Part of the movement but independent too

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Last month's SR featured a really useful and timely article by Ellen Clifford highlighting the re-emergence of disability activism. Ellen emphasised the differences between much of the current disability movement and its predecessor of the late 1980s to mid-1990s.

Groups such as Disabled People Against Cuts (Dpac) and Black Triangle have indeed taken an inclusive and grass roots based approach in contrast to many other past and present disability organisations.

I think, however, we should be careful not to over-emphasise these differences, or to forget how politically diverse social movements are - both past and present.

Dpac and others were launched to defend vital benefits such as the Disability Living Allowance and the Independent Living Fund. These were fought for by the previous disability movement in a political and economic climate very different from now.

This previous generation of activists also campaigned for and helped to win new legislation outlawing discrimination. It partly explains why a new generation of disability activists have been among the first to take up the cudgels against the current offensive, as well as having the confidence to challenge prejudice more generally.

Secondly, Dpac and Black Triangle have only a few thousand supporters, but their impact has been much greater than their size would suggest. This is partly because their actions, against Atos in particular, are widely supported
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The sheer scale of the austerity cuts has helped generate a broader awareness among workers that larger forces are needed to defeat them. This mood makes it easier to win arguments, especially among those facing the worst of these attacks.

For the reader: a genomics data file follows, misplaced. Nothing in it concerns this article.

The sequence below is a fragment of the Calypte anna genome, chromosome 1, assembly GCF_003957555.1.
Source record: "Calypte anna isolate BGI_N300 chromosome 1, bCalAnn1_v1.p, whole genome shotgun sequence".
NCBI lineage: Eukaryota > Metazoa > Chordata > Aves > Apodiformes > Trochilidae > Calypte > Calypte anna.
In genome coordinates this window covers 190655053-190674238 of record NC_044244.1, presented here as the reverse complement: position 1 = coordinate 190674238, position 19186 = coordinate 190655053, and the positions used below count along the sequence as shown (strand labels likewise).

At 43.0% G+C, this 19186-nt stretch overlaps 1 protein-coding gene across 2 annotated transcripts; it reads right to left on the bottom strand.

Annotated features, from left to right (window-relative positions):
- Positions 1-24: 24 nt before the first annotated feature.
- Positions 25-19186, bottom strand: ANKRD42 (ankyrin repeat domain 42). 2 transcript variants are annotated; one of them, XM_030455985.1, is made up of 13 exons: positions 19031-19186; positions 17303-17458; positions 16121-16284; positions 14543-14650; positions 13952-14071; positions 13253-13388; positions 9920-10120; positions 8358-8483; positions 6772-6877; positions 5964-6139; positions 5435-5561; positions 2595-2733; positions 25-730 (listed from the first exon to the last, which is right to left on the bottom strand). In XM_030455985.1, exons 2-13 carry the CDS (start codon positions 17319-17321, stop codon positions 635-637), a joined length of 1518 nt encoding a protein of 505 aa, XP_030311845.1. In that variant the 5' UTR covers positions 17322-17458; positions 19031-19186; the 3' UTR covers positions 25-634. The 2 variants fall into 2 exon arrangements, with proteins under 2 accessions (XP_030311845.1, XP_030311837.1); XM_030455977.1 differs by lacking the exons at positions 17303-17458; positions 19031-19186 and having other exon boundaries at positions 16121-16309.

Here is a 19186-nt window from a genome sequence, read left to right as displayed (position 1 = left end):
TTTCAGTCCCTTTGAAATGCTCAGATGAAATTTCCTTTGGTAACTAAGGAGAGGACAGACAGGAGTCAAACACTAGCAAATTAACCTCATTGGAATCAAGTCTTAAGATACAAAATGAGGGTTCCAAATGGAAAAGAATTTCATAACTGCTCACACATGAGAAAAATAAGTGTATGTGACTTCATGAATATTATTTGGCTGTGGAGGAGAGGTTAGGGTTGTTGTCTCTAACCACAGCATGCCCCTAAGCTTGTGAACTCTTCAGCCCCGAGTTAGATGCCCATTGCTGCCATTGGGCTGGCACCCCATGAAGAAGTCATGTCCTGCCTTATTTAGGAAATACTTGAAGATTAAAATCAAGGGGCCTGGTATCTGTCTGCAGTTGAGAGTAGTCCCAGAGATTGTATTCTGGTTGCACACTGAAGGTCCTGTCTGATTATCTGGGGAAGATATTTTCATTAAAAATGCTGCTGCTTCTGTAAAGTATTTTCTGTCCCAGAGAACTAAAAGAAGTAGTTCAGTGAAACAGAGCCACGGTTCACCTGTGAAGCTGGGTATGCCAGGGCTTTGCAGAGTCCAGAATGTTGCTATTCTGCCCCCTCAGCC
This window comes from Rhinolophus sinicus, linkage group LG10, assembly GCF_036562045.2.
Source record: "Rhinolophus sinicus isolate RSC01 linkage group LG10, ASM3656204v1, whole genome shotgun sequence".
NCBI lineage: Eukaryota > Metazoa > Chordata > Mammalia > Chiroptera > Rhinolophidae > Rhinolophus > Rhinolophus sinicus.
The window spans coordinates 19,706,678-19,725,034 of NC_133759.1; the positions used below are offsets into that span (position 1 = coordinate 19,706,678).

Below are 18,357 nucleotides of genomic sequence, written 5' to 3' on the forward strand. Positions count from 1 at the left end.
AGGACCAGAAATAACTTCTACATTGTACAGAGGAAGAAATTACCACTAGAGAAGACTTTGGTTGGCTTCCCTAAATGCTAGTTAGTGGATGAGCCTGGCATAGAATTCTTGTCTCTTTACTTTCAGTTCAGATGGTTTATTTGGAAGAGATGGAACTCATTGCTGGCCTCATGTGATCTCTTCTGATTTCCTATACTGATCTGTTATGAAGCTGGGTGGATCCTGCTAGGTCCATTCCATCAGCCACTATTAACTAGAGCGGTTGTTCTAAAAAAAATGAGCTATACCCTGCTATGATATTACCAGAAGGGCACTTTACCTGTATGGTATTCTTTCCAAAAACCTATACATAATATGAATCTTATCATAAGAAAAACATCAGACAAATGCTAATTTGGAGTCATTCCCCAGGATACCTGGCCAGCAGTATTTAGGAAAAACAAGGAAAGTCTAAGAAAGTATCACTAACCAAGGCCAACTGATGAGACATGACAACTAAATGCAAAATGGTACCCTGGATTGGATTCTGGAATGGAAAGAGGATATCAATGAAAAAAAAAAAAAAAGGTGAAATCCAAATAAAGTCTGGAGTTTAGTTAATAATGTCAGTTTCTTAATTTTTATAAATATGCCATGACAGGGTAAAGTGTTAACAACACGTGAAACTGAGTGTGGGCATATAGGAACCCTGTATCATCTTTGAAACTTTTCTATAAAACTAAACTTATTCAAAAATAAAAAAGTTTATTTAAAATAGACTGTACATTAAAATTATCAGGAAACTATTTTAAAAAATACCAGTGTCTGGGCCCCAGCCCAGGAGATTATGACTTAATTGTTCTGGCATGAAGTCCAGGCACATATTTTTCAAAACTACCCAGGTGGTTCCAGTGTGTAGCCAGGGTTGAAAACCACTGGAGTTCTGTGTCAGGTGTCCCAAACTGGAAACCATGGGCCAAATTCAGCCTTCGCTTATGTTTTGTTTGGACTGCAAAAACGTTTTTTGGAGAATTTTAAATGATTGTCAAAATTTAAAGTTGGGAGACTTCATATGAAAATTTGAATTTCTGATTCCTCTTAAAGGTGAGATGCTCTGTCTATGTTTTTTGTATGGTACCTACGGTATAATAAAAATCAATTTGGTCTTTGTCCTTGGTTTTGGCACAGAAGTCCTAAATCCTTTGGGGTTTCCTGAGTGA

The disability movement can be narrowly defined as activist organisations such as Dpac and their supporters, or more broadly to include wider alliances involving the disability charities - to which many activists are bitterly and understandably hostile.

An alliance such as The Hardest Hit (which Ellen mentions) did, however, mobilise around 5,000 marchers on a national protest against disability benefit cuts three years ago. Reputedly the biggest ever demonstration of disabled people in Britain, it was boycotted by many Dpac activists, but attracted substantial delegations from trade unions such as the GMB, Unison and the PCS.

As with other movements past and present, some activists stress the importance of parliamentary lobbying, while others emphasise the value of direct action. As Ellen says, the emphasis must always be on change from below.

Socialists play an important role in Dpac, as we do in a whole range of wider campaigns. We are, however, one among many political voices, and keeping an independent perspective remains vital.